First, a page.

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Infobox on Perfume
Example of Perfume
Origin -
Stowage factor (in m3/t) 2,12/1,41 m3/t (cases)
Humidity / moisture -
Ventilation -
Risk factors See text


Description / Application

Perfume is a blend of pleasantly odorous substances (usually liquids) obtained from the Essential Oils of flowers, leaves, fruit, roots, or wood of a wide variety of plants, either by steam distillation or solvent extraction. Flower oils (rose, jasmine) are extracted with a non-polar solvent to give a waxy mixture called a concrete; the wax is then removed by a second solvent (an alcohol), which is then in turn removed to form an absolute. It is necessary that all the solvent be eliminated to obtain the finest perfumes. The centre of this industry has long been in Grasse, France. Perfume materials are also derived from animal sources (musk, ambergris) and from resinous extracts (terpenes and balsams); they are also made synthetically. Cologne and toilet water are weak alcoholic solutions (5% or less) of perfumes. Fine perfumes may contain as many as 30 ingredients and their blending is an art rather than a science. The largest volume use of perfumes is in soaps, lotions, shaving creams, and cosmetics.

The precise formulae of commercial perfumes are kept secret. Even if they were widely published, they would be dominated by such complex ingredients and odorants that they would be of little use in providing a guide to the general consumer in description of the experience of a scent. Nonetheless, connoisseurs of perfume can become extremely skillful at identifying components and origins of scents in the same manner as wine experts.

Fragrance compounds in perfumes will degrade or break down if improperly stored in the presence of:

  • Heat
  • Light
  • Oxygen
  • Extraneous organic materials

Proper preservation of perfumes involves keeping them away from sources of heat and storing them where they will not be exposed to light. An opened bottle will keep its aroma intact for several years, as long as it is well stored. However the presence of oxygen in the head space of the bottle and environmental factors will in the long run alter the smell of the fragrance.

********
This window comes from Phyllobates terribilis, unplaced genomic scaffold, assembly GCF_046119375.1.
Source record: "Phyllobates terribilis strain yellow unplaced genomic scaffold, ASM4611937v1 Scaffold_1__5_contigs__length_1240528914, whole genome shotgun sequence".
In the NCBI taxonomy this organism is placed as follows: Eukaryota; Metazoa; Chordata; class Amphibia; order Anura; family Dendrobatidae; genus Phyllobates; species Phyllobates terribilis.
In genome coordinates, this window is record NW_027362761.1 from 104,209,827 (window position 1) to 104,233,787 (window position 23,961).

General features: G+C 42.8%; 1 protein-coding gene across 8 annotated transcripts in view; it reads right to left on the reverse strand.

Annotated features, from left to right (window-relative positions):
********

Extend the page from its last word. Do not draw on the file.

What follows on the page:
Perfumes are best preserved when kept in light-tight aluminium bottles or in their original packaging when not in use, and refrigerated to relatively low temperatures: between 3-7°C. Although it is difficult to completely remove oxygen from the headspace of a stored flask of fragrance, opting for spray dispensers instead of rollers and "open" bottles will minimize oxygen exposure. Sprays also have the advantage of isolating fragrance inside a bottle and preventing it from mixing with dust, skin, and detritus, which would degrade and alter the quality of a perfume.

There exist several archives and museums devoted to the preservation of historical perfumes, namely the Osmothèque, which stocks over 3,000 perfumes from the past two millennia in their original formulations. All scents in their collection are preserved in non-actinic glass flasks flushed with argon gas, stored in thermally insulated compartments maintained at 12°C in a large vault.

Shipment / Storage / Risk factors

Usually shipped in bottles, inside cartons. Require sound stoppering when bottled for shipment to or through high altitudes. Leakage arises from plastic covers having insufficient ‘cushion’ within the stopper, and lack of tightening up. If breakage of one or more bottles occurs, labeling on undamaged bottles will be adversely affected by the chemical content of the product.

For overseas carriage reference is made to the relevant IMO regulations on hazardous cargo (IMDG Code; flammable liquid) and the applicable MSDS sheet.